10 November 2013

Out of Sight: A Personal Remembrance

Here is the first movie poster I ever coveted.

I would like to claim that when I stepped into the Showcase Cinemas in Grand Rapids, MI the weekend of June 26th, 1998, I wanted to see Out of Sight because of Elmore Leonard (RIP) but at that time I preferred James Ellroy and Walter Mosley and even John D. MacDonald. I would like to say I wanted to see it because of Steven Soderbergh but I had never watched one of his films. I would like to say I wanted to see it because I knew how fabulous all the actors were in its ensemble cast but the gifts of Viola Davis and Don Cheadle and Steve Zahn and Luis Guzman and Isaiah Washington and Albert Brooks and Dennis Farina (RIP again!) were unknown to me.

I wanted to see this movie because of Jennifer Lopez.

The preceding summer I'd had the privilege of watching (twice!) the interesting-for-exactly-one-reason film Selena, which gave a generation of Puerto Ricans the belief that they could one day play Mexican songstresses in endless biopics. Later, I spent a good deal of time rewinding and pausing a specific sequence of U Turn, showing even then the eye for detail that makes me such a thoroughgoing cineaste today (I refer that Oliver Stone bloodbath as "My Basic Instinct"). My thoughtful father even showed me Lopez' back page spread in Vanity Fair explaining, "I feel like I'm showing you pornography." And it did feel that way, though I did not yet have the vocabulary to cope with the image--today I could leave the simplest of Instagram comments: dat ass tho.

While she remains an inspiration to all women with baby hairs along their brows, it would seem that Lopez has never made another good film (full disclosure: I have not seen Jersey Girl or El Cantante or Gigli). Watching Parker earlier this year, it seems all her nerve is gone as well, if not her physics-defying figure. (But I think of the great beauties and how hard it is to be in anything decent. Brigitte Bardot's career after Contempt is a similar wasteland and I would take Out of Sight over anything Ava Gardner or Hedy Lamarr ever did.)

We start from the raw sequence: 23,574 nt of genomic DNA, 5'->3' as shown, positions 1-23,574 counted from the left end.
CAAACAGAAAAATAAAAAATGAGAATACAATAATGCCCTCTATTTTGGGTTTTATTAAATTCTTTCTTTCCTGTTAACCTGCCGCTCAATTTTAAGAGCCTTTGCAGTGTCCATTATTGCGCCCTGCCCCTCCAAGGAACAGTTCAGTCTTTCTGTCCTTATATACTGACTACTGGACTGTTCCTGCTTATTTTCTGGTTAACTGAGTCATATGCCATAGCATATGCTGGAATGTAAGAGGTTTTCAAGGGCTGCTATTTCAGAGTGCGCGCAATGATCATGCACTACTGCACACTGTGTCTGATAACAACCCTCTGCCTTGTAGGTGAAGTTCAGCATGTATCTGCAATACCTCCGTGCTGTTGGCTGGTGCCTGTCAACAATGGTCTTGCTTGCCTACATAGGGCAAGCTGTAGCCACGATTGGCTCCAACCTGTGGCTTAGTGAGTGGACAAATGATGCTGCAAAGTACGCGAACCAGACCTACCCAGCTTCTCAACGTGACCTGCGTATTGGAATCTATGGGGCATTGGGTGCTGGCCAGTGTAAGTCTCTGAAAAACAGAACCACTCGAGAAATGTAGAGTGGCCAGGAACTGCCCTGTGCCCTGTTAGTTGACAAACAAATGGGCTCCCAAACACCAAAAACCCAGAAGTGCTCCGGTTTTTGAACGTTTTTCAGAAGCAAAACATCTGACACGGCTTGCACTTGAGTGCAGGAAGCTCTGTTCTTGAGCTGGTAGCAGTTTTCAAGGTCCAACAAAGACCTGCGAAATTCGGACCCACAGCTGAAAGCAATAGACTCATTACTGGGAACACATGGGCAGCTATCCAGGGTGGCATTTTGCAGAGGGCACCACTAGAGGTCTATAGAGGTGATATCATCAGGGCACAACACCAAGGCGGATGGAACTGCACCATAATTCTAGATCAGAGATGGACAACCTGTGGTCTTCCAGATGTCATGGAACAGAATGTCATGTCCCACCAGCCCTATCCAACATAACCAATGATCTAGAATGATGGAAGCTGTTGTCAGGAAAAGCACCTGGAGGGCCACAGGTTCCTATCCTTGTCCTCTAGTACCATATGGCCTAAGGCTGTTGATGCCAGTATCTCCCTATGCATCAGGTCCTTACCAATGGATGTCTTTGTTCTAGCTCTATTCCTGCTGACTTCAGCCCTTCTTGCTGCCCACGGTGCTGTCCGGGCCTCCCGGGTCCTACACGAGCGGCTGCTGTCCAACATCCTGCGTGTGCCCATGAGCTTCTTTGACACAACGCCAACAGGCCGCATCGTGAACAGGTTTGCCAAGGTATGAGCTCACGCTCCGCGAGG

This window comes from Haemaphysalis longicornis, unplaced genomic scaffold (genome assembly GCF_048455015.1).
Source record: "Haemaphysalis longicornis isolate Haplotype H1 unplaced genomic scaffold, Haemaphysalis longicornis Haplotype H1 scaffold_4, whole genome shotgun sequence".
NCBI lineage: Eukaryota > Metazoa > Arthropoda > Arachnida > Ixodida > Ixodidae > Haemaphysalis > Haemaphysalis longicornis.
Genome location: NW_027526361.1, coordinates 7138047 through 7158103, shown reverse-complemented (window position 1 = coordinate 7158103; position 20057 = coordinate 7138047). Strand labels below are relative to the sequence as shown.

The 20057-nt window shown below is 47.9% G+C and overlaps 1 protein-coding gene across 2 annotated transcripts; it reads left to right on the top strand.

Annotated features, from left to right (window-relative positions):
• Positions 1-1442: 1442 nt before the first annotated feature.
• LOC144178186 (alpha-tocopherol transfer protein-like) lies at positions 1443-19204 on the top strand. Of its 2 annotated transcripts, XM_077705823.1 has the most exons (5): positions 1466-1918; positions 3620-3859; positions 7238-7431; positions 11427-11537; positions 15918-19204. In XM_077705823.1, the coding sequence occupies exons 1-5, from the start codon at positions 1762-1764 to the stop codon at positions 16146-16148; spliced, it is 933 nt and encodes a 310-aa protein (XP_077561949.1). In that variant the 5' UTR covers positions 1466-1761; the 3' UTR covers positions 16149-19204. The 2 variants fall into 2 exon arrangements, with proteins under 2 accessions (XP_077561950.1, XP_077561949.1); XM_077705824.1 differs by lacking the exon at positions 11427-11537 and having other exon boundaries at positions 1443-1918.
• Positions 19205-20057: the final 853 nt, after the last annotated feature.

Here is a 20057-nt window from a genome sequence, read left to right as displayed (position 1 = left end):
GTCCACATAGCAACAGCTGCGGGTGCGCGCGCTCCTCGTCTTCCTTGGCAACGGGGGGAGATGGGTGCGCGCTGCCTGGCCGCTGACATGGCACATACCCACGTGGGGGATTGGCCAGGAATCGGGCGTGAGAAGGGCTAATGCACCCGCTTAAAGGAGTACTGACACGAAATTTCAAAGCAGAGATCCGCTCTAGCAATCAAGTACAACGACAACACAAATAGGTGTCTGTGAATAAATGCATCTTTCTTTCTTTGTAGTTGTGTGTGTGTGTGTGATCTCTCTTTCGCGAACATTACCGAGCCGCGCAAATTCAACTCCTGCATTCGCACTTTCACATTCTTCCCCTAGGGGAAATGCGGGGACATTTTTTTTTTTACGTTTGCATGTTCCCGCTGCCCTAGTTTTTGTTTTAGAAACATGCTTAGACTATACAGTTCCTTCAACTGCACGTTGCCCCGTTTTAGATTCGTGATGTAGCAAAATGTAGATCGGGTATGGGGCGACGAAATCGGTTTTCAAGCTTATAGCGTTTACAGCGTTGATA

I cannot over-exaggerate my affection for Jennifer Lopez as a teenager--the highest anticipation I have had for any film in my life was Tarsem Singh's The Cell (the only rival might have been The Tree of Life...neither of these opening nights ended happily for me). And so I spent the spring of my freshman year in high school talking about this trailer I'd seen (I could not send a link to my friends, I had to describe it using words!). I explained how great it was when Clooney says, "we'll make it an island..." while wiling away the hour in the back row of a math class whose main purpose was to teach you responsibility: how to not damage and/or lose the very expensive calculator your parents bought you. Out of Sight promised a delicious escape to the Real World: Miami era: rollerblades and Dan Marino jerseys (and the exact same cordless phone I had at my house).

But the film was also enticing because it had scenes in Detroit, where I took occasional trips as a lad. It would show the sexiness and grit and danger I was anxious to embrace from a safe distance across the state. The name of George Clooney's character--Jack Foley--even reminded one of Axel. I still think the Welcome to Detroit montage Soderbergh sets to the Isley Bros.' "It's Your Thing" was the best thing to happen to civic pride until those Chrysler commercials.